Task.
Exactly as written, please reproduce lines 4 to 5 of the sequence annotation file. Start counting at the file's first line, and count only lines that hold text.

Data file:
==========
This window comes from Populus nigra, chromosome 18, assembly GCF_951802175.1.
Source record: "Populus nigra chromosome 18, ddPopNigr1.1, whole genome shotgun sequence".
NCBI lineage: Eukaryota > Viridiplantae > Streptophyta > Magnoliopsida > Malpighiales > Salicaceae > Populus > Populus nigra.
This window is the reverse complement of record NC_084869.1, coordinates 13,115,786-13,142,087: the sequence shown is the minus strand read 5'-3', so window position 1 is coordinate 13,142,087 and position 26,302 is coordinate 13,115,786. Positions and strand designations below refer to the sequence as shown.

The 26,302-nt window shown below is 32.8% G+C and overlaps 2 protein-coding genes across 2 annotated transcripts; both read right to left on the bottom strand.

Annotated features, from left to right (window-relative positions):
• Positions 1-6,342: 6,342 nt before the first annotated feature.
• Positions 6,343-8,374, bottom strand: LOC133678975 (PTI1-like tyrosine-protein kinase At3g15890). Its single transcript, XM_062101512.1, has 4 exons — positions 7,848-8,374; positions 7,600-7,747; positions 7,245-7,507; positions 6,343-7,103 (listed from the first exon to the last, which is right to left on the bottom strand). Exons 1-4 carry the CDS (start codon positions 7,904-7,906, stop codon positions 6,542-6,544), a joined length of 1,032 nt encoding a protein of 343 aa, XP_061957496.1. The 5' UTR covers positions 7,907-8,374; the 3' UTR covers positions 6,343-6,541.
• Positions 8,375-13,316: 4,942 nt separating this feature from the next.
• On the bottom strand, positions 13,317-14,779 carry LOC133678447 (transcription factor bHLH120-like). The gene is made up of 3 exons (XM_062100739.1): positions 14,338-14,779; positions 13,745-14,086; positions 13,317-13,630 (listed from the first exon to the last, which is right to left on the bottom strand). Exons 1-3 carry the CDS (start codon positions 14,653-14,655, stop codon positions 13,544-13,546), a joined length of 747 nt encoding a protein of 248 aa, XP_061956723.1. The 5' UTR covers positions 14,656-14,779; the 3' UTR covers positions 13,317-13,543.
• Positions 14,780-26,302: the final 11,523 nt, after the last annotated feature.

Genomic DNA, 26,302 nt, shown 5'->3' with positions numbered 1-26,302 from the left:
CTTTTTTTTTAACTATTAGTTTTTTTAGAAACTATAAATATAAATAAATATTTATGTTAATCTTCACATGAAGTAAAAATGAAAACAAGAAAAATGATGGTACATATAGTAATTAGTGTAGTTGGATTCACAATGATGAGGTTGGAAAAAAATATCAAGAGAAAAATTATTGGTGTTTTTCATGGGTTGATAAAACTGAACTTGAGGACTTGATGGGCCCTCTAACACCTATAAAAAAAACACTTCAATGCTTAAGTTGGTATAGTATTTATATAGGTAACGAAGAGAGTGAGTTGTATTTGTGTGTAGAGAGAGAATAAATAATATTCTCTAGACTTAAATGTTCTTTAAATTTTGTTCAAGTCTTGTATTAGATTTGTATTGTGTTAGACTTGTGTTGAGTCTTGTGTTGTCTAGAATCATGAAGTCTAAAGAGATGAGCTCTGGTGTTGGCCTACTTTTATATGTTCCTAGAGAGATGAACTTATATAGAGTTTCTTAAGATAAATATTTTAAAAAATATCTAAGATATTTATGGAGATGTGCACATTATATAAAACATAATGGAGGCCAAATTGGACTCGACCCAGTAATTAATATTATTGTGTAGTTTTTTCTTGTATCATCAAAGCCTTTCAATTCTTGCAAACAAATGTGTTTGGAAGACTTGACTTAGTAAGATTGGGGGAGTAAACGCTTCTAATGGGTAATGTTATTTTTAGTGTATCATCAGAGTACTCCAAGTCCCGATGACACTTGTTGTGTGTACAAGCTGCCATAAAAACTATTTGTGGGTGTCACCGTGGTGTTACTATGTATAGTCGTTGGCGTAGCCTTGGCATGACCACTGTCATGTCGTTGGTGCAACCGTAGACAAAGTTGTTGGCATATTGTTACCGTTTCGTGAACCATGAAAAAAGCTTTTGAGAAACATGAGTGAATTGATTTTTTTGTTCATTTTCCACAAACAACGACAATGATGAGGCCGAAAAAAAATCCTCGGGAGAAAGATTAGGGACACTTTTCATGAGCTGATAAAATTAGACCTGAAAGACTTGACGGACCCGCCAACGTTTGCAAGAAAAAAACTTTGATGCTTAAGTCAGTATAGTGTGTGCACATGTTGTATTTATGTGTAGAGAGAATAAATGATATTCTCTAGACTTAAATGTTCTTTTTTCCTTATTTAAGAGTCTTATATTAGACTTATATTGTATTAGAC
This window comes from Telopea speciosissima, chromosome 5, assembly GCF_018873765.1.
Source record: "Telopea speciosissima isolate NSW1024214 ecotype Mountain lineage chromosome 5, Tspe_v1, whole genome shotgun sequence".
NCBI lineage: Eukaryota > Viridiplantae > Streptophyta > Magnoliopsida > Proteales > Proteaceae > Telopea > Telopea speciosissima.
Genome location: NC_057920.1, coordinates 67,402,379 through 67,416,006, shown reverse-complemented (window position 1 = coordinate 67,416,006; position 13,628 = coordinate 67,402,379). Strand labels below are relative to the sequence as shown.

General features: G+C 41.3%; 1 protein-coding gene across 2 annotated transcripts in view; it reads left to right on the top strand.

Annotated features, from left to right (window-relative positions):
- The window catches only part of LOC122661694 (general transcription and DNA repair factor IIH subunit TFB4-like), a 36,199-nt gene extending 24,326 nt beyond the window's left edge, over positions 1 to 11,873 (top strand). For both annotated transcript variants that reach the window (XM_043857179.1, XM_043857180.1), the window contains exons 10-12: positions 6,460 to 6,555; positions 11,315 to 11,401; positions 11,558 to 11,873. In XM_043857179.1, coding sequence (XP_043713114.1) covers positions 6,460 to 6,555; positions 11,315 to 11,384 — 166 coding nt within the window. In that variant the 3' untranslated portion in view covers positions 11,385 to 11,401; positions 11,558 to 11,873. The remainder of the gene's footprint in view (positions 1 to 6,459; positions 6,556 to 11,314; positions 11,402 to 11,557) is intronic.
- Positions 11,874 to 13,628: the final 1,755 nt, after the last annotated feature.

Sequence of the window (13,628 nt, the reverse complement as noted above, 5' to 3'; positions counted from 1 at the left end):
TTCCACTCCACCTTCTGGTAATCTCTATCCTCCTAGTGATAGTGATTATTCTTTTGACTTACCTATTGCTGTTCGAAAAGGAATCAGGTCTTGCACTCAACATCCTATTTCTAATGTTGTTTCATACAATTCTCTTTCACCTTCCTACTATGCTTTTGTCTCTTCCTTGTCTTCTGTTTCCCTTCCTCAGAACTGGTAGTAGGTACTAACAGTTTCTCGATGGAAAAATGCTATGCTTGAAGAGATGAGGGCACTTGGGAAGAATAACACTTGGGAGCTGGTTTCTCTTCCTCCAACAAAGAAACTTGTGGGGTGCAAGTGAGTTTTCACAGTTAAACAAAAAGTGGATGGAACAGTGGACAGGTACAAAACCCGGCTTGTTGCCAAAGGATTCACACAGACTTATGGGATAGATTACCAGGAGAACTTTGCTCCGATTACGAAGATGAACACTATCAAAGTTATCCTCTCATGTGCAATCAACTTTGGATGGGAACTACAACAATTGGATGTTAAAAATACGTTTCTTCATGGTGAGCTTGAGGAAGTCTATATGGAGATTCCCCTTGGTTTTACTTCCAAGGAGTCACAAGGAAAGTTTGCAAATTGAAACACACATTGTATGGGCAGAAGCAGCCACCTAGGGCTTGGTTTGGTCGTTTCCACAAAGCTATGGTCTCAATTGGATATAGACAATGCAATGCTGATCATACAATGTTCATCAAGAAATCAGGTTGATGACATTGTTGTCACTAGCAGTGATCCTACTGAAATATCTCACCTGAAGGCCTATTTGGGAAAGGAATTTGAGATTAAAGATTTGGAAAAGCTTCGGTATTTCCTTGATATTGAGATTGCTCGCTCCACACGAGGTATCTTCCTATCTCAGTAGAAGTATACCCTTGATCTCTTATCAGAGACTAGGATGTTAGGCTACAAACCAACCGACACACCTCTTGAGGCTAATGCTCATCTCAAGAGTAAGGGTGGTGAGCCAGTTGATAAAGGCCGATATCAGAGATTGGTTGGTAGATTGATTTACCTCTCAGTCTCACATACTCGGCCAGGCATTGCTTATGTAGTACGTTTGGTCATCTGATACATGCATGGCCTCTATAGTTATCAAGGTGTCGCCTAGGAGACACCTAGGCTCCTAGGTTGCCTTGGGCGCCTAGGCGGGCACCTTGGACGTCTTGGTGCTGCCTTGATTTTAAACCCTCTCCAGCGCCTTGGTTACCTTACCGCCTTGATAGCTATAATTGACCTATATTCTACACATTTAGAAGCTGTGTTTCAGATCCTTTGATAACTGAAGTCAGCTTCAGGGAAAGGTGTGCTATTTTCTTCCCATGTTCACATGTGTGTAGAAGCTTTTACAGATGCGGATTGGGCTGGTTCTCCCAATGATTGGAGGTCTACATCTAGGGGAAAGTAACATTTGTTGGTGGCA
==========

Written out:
This window is the reverse complement of record NC_084869.1, coordinates 13,115,786-13,142,087: the sequence shown is the minus strand read 5'-3', so window position 1 is coordinate 13,142,087 and position 26,302 is coordinate 13,115,786. Positions and strand designations below refer to the sequence as shown.

The 26,302-nt window shown below is 32.8% G+C and overlaps 2 protein-coding genes across 2 annotated transcripts; both read right to left on the bottom strand.